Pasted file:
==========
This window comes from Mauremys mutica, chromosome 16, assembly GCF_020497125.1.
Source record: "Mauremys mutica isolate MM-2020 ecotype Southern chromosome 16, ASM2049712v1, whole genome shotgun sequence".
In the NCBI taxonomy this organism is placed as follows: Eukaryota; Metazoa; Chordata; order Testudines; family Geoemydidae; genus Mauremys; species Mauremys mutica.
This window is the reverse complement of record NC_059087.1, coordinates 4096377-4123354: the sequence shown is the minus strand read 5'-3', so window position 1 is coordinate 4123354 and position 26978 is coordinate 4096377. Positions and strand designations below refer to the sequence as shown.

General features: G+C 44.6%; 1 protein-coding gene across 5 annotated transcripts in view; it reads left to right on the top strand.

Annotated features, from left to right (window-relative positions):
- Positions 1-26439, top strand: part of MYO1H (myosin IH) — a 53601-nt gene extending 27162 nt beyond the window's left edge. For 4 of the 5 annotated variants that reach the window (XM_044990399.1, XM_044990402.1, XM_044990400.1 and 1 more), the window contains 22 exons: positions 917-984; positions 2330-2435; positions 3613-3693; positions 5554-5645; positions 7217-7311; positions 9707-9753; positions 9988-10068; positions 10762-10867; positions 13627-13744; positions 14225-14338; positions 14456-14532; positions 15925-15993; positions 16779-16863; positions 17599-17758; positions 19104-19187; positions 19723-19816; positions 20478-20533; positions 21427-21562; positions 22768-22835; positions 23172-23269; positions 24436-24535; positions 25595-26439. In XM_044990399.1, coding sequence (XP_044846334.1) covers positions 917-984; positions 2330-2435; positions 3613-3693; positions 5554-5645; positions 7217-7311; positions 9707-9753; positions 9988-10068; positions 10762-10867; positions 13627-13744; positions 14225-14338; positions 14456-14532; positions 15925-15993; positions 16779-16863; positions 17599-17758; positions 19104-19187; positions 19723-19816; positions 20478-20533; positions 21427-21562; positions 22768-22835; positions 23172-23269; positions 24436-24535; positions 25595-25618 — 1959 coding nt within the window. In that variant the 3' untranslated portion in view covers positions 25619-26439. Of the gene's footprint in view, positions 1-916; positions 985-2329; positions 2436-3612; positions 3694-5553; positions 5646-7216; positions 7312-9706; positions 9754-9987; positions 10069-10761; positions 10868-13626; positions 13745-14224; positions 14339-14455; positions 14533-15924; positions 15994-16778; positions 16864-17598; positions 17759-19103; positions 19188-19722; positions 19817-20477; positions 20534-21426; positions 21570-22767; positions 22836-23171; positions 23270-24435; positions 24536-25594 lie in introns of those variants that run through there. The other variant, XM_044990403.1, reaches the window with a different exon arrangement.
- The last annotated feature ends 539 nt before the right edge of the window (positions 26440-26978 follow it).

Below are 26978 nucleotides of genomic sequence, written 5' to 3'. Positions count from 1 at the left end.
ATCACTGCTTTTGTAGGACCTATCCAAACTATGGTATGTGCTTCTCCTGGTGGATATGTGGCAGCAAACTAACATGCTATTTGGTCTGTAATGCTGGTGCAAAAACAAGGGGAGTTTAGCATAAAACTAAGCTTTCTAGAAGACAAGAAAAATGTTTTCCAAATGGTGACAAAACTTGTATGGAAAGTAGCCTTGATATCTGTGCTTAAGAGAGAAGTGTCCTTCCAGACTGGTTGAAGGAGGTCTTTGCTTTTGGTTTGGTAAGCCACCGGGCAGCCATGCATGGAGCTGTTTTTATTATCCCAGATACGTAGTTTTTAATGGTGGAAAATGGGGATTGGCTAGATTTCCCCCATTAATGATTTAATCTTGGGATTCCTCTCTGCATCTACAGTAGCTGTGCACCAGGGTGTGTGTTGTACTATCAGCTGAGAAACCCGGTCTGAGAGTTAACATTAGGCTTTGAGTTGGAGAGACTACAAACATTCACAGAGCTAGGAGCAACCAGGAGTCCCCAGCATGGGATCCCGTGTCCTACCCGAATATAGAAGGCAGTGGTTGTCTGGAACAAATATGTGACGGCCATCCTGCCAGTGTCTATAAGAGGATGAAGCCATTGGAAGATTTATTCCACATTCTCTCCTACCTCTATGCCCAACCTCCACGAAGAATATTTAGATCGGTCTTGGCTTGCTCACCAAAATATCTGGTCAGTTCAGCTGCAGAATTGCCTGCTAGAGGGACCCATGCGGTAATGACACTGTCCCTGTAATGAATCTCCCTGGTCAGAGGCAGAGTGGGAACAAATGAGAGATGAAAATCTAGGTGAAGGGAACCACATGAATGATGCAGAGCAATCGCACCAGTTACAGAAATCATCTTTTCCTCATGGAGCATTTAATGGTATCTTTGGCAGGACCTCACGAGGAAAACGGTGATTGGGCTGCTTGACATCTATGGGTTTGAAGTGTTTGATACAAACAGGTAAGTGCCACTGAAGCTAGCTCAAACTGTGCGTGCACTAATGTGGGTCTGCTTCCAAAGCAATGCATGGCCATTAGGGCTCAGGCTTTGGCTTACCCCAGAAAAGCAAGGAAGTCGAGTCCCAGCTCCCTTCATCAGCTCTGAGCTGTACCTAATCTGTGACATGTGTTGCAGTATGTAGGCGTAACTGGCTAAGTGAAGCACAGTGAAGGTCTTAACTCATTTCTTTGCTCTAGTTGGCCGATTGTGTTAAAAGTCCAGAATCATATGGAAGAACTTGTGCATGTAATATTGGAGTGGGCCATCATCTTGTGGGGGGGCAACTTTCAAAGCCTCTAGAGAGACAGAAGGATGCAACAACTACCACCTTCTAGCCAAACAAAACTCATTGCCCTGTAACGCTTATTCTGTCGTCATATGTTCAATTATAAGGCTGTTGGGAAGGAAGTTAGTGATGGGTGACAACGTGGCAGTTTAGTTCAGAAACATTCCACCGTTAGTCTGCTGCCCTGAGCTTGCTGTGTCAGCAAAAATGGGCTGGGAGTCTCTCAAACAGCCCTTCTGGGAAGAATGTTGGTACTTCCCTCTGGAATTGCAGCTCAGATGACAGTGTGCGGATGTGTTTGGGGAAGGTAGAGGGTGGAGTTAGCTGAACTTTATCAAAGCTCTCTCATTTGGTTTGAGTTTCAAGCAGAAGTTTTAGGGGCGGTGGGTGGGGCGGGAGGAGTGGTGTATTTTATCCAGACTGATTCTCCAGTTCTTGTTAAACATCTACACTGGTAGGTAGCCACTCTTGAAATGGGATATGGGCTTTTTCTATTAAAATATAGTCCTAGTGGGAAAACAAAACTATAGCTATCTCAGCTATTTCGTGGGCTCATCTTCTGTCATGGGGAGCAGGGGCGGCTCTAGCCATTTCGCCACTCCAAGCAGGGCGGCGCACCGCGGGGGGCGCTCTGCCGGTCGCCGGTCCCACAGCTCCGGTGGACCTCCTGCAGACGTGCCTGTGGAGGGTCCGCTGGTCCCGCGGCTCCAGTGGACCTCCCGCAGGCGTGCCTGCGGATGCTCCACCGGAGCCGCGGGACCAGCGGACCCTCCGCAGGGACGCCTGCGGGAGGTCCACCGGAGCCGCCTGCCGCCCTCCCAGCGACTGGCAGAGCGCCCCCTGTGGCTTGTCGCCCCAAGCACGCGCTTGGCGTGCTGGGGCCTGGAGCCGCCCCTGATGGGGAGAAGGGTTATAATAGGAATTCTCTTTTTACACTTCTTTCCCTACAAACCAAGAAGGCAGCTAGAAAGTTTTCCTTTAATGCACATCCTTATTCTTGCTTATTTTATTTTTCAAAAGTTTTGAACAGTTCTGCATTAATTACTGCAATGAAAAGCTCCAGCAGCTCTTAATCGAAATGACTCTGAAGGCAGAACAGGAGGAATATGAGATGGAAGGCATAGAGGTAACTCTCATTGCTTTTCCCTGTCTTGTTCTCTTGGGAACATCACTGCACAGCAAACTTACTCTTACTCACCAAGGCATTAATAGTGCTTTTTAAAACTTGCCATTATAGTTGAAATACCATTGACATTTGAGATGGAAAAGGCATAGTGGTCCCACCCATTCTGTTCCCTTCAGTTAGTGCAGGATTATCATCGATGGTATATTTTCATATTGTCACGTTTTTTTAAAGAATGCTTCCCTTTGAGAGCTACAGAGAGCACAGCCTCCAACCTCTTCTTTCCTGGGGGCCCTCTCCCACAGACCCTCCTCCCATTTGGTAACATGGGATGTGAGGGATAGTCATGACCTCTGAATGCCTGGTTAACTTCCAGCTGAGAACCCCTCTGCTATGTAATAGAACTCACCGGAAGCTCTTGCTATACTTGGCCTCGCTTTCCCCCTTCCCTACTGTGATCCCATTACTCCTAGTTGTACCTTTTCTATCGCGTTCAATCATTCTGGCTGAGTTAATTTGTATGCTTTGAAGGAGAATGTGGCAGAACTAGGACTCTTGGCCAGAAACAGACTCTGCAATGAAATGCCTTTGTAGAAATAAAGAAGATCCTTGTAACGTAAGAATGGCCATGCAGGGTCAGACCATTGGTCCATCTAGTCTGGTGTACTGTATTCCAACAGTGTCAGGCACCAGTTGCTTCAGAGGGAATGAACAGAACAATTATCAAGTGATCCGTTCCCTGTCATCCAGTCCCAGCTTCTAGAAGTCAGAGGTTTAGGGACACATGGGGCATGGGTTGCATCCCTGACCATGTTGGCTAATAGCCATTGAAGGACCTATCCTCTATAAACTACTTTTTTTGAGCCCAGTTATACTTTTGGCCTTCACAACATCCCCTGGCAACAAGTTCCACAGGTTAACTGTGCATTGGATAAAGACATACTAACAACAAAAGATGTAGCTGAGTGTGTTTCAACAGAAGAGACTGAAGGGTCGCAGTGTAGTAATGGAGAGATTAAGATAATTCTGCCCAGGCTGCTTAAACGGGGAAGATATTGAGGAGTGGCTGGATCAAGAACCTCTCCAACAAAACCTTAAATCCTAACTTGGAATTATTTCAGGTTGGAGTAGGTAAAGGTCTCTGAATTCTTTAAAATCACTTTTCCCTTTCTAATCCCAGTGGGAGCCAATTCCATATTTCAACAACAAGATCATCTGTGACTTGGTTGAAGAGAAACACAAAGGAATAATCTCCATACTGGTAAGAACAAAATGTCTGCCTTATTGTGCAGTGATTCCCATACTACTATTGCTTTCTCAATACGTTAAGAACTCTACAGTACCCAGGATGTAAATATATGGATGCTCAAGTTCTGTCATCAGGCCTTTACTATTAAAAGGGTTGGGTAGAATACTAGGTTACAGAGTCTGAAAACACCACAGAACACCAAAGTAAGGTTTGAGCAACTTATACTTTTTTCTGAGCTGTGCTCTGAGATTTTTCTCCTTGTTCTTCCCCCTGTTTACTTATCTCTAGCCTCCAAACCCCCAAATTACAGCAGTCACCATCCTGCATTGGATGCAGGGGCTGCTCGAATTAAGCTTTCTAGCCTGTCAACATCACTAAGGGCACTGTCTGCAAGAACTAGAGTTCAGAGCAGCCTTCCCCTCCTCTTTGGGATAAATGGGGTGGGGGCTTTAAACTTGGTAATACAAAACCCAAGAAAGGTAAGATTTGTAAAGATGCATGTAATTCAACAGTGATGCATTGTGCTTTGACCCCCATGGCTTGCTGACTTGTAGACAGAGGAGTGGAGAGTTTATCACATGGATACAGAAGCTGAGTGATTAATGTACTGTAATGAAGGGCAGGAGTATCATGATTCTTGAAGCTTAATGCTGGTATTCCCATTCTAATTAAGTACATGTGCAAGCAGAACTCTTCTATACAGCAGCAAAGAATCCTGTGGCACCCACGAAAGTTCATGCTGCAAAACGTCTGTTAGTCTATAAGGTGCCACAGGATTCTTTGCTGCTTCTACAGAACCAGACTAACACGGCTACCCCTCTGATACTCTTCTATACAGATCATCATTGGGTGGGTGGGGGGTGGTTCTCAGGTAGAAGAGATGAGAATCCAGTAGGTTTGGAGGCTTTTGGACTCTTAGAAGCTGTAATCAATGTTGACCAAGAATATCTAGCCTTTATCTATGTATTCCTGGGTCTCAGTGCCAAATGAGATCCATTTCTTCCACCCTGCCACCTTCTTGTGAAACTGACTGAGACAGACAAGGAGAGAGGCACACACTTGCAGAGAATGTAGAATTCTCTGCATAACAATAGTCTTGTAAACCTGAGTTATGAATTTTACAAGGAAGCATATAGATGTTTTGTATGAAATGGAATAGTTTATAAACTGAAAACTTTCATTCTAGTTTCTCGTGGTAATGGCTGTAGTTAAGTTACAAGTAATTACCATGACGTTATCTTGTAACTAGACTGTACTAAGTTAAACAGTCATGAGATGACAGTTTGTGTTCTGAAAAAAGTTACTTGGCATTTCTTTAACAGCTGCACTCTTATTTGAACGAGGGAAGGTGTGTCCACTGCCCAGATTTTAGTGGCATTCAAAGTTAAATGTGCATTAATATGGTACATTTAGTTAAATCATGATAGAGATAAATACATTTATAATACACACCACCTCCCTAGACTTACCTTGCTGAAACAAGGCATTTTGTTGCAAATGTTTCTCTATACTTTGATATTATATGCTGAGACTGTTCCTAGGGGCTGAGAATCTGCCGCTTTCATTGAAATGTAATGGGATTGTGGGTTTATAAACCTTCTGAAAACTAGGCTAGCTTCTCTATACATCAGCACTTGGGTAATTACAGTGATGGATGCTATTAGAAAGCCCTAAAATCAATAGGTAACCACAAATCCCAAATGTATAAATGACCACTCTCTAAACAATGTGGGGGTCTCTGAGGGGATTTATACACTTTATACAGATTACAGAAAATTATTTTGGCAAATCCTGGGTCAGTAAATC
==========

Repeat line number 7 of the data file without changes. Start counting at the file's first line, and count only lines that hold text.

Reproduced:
- Positions 1-26439, top strand: part of MYO1H (myosin IH) — a 53601-nt gene extending 27162 nt beyond the window's left edge. For 4 of the 5 annotated variants that reach the window (XM_044990399.1, XM_044990402.1, XM_044990400.1 and 1 more), the window contains 22 exons: positions 917-984; positions 2330-2435; positions 3613-3693; positions 5554-5645; positions 7217-7311; positions 9707-9753; positions 9988-10068; positions 10762-10867; positions 13627-13744; positions 14225-14338; positions 14456-14532; positions 15925-15993; positions 16779-16863; positions 17599-17758; positions 19104-19187; positions 19723-19816; positions 20478-20533; positions 21427-21562; positions 22768-22835; positions 23172-23269; positions 24436-24535; positions 25595-26439. In XM_044990399.1, coding sequence (XP_044846334.1) covers positions 917-984; positions 2330-2435; positions 3613-3693; positions 5554-5645; positions 7217-7311; positions 9707-9753; positions 9988-10068; positions 10762-10867; positions 13627-13744; positions 14225-14338; positions 14456-14532; positions 15925-15993; positions 16779-16863; positions 17599-17758; positions 19104-19187; positions 19723-19816; positions 20478-20533; positions 21427-21562; positions 22768-22835; positions 23172-23269; positions 24436-24535; positions 25595-25618 — 1959 coding nt within the window. In that variant the 3' untranslated portion in view covers positions 25619-26439. Of the gene's footprint in view, positions 1-916; positions 985-2329; positions 2436-3612; positions 3694-5553; positions 5646-7216; positions 7312-9706; positions 9754-9987; positions 10069-10761; positions 10868-13626; positions 13745-14224; positions 14339-14455; positions 14533-15924; positions 15994-16778; positions 16864-17598; positions 17759-19103; positions 19188-19722; positions 19817-20477; positions 20534-21426; positions 21570-22767; positions 22836-23171; positions 23270-24435; positions 24536-25594 lie in introns of those variants that run through there. The other variant, XM_044990403.1, reaches the window with a different exon arrangement.